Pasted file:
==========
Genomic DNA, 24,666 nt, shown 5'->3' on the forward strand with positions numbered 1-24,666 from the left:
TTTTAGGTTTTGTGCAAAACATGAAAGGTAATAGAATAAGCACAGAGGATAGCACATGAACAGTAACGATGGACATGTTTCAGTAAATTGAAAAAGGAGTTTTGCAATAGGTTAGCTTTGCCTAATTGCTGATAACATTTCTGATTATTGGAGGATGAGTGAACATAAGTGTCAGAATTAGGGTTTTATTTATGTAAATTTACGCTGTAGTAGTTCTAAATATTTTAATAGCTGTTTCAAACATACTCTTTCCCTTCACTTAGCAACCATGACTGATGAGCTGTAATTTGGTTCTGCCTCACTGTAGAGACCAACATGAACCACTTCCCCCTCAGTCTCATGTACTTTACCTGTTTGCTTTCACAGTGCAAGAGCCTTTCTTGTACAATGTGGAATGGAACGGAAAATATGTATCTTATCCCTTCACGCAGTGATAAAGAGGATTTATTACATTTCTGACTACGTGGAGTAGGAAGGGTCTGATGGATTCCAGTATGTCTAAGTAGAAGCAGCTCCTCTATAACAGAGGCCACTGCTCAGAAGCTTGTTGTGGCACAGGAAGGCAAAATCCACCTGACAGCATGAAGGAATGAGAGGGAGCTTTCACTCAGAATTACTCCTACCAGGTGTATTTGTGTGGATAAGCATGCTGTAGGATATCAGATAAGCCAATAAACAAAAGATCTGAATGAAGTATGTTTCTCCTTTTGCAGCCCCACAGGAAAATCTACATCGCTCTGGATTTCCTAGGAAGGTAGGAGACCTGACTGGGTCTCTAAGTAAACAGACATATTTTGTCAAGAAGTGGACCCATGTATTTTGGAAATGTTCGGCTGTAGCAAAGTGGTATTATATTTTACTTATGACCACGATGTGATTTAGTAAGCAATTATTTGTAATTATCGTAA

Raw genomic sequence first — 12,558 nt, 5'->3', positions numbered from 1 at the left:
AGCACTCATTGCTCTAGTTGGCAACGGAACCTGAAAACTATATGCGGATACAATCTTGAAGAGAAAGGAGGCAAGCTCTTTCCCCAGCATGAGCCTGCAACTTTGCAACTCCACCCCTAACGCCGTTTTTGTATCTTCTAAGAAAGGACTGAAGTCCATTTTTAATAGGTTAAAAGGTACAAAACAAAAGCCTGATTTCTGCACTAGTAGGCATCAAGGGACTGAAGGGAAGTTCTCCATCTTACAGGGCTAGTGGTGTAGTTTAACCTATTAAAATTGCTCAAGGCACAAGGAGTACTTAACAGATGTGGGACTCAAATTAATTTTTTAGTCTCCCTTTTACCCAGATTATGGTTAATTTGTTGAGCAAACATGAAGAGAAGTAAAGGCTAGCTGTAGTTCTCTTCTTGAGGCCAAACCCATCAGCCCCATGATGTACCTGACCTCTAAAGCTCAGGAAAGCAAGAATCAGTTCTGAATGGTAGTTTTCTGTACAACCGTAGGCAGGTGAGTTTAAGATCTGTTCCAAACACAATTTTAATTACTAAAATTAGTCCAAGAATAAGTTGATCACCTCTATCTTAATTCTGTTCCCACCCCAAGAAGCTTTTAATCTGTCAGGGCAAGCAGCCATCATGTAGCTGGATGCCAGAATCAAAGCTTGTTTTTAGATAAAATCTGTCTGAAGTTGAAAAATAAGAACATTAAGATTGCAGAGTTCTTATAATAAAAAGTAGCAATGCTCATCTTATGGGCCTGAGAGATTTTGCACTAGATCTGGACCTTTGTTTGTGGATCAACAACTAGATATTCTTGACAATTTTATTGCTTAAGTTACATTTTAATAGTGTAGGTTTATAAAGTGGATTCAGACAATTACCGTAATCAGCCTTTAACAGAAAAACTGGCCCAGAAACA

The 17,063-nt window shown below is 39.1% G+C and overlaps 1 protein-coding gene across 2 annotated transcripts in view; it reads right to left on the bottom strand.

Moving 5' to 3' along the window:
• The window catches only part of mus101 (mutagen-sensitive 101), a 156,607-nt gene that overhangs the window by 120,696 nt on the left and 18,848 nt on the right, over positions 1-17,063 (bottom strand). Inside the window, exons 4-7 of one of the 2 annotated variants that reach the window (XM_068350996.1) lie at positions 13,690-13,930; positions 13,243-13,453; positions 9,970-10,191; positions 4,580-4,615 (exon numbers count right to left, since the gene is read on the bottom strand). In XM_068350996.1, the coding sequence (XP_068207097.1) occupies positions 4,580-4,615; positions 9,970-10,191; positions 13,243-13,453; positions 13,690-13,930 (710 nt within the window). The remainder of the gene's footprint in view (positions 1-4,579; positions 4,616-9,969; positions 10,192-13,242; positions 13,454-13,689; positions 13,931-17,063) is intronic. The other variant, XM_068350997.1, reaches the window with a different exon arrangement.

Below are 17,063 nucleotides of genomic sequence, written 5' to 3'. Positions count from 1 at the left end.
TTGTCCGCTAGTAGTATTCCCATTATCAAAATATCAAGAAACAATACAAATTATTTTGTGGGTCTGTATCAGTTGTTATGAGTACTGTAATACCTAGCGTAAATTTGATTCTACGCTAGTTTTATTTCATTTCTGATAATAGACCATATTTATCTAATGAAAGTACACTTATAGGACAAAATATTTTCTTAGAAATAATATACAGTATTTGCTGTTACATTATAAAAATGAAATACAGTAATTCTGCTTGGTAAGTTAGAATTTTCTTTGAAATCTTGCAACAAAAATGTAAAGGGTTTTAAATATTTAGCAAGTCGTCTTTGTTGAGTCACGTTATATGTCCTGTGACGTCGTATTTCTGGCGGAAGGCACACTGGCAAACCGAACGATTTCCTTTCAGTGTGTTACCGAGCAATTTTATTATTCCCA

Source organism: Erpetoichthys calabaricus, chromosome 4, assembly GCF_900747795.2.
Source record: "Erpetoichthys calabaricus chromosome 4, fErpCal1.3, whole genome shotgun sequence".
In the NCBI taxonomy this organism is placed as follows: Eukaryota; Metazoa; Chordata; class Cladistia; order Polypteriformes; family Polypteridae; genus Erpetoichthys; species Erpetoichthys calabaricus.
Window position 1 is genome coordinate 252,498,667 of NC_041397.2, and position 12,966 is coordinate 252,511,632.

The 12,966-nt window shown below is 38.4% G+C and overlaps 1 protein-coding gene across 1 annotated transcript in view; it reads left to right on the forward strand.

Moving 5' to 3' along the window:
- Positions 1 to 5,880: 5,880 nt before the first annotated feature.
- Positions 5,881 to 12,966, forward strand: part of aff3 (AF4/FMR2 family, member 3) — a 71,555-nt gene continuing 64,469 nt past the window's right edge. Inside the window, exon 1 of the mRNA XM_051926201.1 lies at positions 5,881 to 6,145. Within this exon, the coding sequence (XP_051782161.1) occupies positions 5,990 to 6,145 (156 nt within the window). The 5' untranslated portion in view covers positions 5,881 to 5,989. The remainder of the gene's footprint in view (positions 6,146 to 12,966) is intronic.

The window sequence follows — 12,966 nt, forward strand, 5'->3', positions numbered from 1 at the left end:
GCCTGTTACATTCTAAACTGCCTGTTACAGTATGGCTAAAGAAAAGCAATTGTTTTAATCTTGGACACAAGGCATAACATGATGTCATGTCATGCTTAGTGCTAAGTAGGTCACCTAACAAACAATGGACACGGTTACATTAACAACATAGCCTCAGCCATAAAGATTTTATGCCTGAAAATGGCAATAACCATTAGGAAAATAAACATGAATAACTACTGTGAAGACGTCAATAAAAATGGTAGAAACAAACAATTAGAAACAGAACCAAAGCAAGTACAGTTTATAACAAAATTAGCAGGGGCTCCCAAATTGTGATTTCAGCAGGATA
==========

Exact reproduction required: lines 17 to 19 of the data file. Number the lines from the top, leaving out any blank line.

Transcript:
- Positions 5,881 to 12,966, forward strand: part of aff3 (AF4/FMR2 family, member 3) — a 71,555-nt gene continuing 64,469 nt past the window's right edge. Inside the window, exon 1 of the mRNA XM_051926201.1 lies at positions 5,881 to 6,145. Within this exon, the coding sequence (XP_051782161.1) occupies positions 5,990 to 6,145 (156 nt within the window). The 5' untranslated portion in view covers positions 5,881 to 5,989. The remainder of the gene's footprint in view (positions 6,146 to 12,966) is intronic.

The window sequence follows — 12,966 nt, forward strand, 5'->3', positions numbered from 1 at the left end:
GCCTGTTACATTCTAAACTGCCTGTTACAGTATGGCTAAAGAAAAGCAATTGTTTTAATCTTGGACACAAGGCATAACATGATGTCATGTCATGCTTAGTGCTAAGTAGGTCACCTAACAAACAATGGACACGGTTACATTAACAACATAGCCTCAGCCATAAAGATTTTATGCCTGAAAATGGCAATAACCATTAGGAAAATAAACATGAATAACTACTGTGAAGACGTCAATAAAAATGGTAGAAACAAACAATTAGAAACAGAACCAAAGCAAGTACAGTTTATAACAAAATTAGCAGGGGCTCCCAAATTGTGATTTCAGCAGGATA